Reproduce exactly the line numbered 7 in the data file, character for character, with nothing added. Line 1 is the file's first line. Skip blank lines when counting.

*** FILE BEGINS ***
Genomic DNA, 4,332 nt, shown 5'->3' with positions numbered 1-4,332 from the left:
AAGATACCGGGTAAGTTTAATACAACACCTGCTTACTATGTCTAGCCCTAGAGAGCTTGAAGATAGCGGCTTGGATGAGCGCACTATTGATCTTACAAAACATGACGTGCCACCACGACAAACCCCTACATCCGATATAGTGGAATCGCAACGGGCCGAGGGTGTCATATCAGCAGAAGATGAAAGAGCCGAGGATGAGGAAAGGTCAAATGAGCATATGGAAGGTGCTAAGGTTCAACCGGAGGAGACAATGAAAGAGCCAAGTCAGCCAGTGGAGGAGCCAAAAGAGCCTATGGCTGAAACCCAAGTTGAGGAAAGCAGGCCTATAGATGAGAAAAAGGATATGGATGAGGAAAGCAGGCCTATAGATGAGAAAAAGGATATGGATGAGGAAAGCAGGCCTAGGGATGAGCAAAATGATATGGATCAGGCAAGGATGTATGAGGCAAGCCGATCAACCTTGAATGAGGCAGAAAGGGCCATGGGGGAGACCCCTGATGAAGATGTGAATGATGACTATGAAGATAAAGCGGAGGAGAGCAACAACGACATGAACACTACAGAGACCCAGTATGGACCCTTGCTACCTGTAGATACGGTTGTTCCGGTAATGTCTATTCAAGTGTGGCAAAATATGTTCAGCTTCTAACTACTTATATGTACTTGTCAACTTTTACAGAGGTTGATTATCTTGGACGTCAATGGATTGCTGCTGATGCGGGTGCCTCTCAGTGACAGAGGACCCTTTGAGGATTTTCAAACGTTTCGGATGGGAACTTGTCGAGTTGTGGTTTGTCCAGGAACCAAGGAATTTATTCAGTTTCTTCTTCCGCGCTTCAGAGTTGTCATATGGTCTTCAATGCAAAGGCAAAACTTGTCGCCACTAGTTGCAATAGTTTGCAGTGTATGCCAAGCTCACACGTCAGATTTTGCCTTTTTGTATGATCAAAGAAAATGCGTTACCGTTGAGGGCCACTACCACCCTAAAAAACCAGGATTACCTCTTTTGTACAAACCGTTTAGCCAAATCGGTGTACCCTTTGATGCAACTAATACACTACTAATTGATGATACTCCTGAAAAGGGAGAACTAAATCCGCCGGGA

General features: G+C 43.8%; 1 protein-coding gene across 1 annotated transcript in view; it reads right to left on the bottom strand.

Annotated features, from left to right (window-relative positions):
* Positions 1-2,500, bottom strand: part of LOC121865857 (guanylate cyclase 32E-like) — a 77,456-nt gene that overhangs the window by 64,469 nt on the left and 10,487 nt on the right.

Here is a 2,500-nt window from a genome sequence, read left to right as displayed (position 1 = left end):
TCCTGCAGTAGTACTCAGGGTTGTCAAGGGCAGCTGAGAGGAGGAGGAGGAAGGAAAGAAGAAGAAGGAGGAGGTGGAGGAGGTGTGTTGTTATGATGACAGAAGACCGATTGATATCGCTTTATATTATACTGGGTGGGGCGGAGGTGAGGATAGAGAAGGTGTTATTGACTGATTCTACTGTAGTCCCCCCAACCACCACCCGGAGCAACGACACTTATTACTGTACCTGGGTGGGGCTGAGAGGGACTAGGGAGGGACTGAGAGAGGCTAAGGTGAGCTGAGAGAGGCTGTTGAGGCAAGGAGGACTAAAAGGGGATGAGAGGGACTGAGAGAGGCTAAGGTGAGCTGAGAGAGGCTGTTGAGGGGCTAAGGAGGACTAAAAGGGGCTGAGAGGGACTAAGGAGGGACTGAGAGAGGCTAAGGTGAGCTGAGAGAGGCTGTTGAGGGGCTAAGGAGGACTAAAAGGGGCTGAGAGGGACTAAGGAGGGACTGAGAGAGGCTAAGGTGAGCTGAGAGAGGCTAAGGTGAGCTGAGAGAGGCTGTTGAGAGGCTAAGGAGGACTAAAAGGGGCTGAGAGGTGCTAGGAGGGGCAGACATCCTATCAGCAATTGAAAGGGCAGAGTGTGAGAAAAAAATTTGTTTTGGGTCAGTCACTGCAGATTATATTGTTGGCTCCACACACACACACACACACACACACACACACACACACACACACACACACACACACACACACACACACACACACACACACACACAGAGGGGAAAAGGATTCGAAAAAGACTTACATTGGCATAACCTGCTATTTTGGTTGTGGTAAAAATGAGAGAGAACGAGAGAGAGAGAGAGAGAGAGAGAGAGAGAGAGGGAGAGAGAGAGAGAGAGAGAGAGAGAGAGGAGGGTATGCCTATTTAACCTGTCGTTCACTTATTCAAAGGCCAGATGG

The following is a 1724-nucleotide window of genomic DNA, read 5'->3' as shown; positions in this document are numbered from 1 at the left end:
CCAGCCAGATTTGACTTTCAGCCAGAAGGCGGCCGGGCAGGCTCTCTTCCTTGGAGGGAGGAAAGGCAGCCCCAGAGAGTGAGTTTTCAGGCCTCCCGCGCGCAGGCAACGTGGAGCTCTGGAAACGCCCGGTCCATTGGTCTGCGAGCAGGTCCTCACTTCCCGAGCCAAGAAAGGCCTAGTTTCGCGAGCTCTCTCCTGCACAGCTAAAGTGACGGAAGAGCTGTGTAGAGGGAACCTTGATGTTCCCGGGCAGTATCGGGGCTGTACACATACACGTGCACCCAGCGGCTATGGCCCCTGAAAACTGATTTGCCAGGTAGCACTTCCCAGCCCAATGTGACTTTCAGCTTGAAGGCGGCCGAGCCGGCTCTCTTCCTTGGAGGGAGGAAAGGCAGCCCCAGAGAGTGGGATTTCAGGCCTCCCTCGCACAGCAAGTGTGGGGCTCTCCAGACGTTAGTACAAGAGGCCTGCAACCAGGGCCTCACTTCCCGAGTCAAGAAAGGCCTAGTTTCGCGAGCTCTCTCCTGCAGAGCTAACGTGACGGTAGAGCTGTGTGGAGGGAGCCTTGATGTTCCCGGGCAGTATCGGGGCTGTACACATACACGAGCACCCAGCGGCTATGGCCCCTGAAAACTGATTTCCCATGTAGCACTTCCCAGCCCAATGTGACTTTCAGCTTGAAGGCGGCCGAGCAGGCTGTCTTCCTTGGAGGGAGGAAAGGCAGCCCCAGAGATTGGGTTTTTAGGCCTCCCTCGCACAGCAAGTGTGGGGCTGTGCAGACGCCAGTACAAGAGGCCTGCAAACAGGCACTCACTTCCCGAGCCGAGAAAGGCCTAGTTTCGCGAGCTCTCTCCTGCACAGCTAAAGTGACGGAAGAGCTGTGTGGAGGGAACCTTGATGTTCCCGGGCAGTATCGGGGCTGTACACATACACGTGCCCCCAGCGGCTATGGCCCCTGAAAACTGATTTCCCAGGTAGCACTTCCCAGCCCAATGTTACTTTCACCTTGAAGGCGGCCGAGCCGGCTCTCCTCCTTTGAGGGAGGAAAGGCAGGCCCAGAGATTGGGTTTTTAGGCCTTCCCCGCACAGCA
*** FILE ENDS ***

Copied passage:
TCCTGCAGTAGTACTCAGGGTTGTCAAGGGCAGCTGAGAGGAGGAGGAGGAAGGAAAGAAGAAGAAGGAGGAGGTGGAGGAGGTGTGTTGTTATGATGACAGAAGACCGATTGATATCGCTTTATATTATACTGGGTGGGGCGGAGGTGAGGATAGAGAAGGTGTTATTGACTGATTCTACTGTAGTCCCCCCAACCACCACCCGGAGCAACGACACTTATTACTGTACCTGGGTGGGGCTGAGAGGGACTAGGGAGGGACTGAGAGAGGCTAAGGTGAGCTGAGAGAGGCTGTTGAGGCAAGGAGGACTAAAAGGGGATGAGAGGGACTGAGAGAGGCTAAGGTGAGCTGAGAGAGGCTGTTGAGGGGCTAAGGAGGACTAAAAGGGGCTGAGAGGGACTAAGGAGGGACTGAGAGAGGCTAAGGTGAGCTGAGAGAGGCTGTTGAGGGGCTAAGGAGGACTAAAAGGGGCTGAGAGGGACTAAGGAGGGACTGAGAGAGGCTAAGGTGAGCTGAGAGAGGCTAAGGTGAGCTGAGAGAGGCTGTTGAGAGGCTAAGGAGGACTAAAAGGGGCTGAGAGGTGCTAGGAGGGGCAGACATCCTATCAGCAATTGAAAGGGCAGAGTGTGAGAAAAAAATTTGTTTTGGGTCAGTCACTGCAGATTATATTGTTGGCTCCACACACACACACACACACACACACACACACACACACACACACACACACACACACACACACACACACACACACACACACACACAGAGGGGAAAAGGATTCGAAAAAGACTTACATTGGCATAACCTGCTATTTTGGTTGTGGTAAAAATGAGAGAGAACGAGAGAGAGAGAGAGAGAGAGAGAGAGAGAGAGGGAGAGAGAGAGAGAGAGAGAGAGAGAGAGGAGGGTATGCCTATTTAACCTGTCGTTCACTTATTCAAAGGCCAGATGG